Predestination vs. Free Will

Morgan 30's picture

To what extent do we as humans have free will and to what extent has God predestined our lives?

Jerry Heath's picture

Determinism

I was raised as a Methodist so, I assume, I received lots of training in Arminianism. I don't think anyone ever used that term when I was growing up.

As a teen-ager I left the church. As I look back on it, I left because my church (meaning the church as it related to me) offered me nothing and did not speak to my needs. I considered myself an atheist at that point.

I attended a Presbyterian college so I definitely got lots of instruction on Calvinism. In the middle of my college years I returned to Christianity but not as a Calvinist; I joined a Lutheran church.

I can look back at my college years and recognize the importance of Calvinist teaching. I was studying science at the time and Calvin's theology was in total agreement with Newtonian determinism. The new scientific attempt to take down Christianity comes from a group of scientist that are Newtonian determinists. I was into science and I accepted Newtonian determinism. So I had lots of trouble with entropy and was in shock when I studied nuclear physics. But I did see in Calvin's teaching the agreement with Newton.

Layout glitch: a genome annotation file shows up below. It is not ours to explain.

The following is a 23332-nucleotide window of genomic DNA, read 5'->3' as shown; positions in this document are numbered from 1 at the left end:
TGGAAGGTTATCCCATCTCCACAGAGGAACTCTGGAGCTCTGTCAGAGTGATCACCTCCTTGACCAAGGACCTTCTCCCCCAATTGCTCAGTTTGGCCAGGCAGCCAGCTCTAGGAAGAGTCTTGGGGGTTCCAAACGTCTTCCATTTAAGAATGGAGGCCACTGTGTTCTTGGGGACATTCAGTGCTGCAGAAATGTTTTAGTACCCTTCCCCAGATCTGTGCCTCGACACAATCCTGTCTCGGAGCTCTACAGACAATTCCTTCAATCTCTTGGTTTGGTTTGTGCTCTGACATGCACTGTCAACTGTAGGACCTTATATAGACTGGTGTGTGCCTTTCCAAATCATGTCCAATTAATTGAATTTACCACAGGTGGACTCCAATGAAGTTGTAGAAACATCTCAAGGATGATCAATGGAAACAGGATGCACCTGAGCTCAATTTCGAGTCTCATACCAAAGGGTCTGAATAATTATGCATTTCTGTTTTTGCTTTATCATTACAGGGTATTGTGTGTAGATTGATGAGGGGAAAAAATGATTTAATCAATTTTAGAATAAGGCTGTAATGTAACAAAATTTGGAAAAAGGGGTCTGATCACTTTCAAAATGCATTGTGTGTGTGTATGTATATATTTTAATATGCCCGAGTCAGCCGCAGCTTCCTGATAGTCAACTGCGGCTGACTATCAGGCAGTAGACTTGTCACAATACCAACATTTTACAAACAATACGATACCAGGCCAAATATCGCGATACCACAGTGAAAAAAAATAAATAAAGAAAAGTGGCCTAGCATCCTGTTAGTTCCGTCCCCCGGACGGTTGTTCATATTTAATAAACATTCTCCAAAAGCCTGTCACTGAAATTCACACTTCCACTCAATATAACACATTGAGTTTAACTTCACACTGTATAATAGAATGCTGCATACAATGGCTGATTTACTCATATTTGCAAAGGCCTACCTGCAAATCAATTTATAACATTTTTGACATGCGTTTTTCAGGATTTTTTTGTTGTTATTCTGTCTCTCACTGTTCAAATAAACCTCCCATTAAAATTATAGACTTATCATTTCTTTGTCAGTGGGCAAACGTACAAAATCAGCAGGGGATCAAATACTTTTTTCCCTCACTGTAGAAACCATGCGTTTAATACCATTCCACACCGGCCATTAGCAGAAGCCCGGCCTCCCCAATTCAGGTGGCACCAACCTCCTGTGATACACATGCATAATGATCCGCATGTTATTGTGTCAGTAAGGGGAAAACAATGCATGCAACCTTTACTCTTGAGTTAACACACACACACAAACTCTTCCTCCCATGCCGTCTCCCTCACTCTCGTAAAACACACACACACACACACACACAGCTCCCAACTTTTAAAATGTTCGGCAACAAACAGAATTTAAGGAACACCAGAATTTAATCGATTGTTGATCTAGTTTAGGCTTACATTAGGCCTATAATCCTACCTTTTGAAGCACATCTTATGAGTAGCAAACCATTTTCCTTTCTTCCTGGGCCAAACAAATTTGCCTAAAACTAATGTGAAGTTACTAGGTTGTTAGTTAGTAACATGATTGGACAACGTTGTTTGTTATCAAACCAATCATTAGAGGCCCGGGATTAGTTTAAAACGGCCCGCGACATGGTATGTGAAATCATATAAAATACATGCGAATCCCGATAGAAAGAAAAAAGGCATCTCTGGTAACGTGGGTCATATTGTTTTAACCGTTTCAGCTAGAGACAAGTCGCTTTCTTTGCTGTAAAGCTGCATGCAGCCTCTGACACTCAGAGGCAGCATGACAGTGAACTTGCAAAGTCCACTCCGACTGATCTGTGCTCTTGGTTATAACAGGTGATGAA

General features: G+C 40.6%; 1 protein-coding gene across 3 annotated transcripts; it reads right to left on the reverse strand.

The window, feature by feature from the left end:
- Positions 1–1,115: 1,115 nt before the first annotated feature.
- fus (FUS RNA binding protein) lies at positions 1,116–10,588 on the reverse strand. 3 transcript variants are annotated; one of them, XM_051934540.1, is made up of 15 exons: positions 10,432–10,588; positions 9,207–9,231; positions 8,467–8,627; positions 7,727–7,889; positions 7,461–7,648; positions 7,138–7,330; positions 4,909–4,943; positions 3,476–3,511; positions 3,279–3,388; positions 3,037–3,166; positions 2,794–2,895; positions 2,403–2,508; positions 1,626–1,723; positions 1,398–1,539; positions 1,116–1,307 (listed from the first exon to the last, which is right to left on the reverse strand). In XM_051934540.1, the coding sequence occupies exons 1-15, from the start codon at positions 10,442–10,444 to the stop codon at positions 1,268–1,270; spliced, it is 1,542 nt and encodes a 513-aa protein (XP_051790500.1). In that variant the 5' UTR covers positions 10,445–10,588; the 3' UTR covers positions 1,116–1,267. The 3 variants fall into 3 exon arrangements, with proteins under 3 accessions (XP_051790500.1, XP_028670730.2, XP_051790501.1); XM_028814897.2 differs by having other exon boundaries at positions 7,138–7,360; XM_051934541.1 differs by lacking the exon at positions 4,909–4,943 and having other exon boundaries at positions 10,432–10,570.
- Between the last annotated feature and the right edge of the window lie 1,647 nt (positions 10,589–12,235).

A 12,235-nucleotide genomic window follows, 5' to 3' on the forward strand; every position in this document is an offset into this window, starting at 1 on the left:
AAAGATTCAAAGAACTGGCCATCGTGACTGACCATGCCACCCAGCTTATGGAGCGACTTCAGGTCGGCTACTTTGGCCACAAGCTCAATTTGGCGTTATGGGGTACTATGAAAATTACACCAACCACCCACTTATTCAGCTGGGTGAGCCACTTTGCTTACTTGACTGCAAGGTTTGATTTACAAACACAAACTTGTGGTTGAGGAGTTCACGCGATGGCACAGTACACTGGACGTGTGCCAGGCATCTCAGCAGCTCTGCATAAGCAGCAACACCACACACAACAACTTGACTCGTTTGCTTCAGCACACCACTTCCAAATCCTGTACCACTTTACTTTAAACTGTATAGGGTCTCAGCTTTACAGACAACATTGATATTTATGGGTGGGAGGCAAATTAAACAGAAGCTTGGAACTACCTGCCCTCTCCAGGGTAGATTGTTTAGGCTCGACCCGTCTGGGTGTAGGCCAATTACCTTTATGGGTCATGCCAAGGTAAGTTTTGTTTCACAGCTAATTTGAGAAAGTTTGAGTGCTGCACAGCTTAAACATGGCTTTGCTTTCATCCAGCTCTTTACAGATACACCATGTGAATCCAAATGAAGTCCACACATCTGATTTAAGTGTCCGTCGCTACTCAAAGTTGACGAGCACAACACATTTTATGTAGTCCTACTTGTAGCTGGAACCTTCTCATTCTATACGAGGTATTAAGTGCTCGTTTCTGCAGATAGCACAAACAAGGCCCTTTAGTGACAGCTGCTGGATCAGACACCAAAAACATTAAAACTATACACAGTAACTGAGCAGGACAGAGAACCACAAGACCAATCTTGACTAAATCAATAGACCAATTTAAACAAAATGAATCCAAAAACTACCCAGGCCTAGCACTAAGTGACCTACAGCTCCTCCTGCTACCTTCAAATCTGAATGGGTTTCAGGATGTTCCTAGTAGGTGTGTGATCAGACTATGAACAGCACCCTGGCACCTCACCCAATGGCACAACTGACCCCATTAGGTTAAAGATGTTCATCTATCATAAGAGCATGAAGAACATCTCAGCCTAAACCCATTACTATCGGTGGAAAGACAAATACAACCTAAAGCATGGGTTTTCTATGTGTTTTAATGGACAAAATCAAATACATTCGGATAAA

All that did not shake my new faith because it was based on resolving a contradiction. The koan would not have effected me had I not been raised as a Methodist and studied at a Presbyterian school.

Luther's answer to Calvin (and Arminius) is this:

If you are saved you were predestined to be saved - all glory to God.

If you are not saved it is your own fault - you cannot blame God.

That may not be "pure" Lutheranism but it is how the teaching was presented to me in a small Lutheran church in Illinois. I now realize that that was a koan. A koan, as I use the word, is a statement that has truth but is illogical. Such statements are meant to be meditated on. The meditation leads to deeper understanding, and, hopefully, enlightenment.

That koan brought me back to Christianity. Taking that path back means my faith is not based on some theological understanding. My faith is based on a truth that cannot be understood. The power of enlightenment.

Am I Calvinist? Am I Arminian? Am I Lutheran? God knows.




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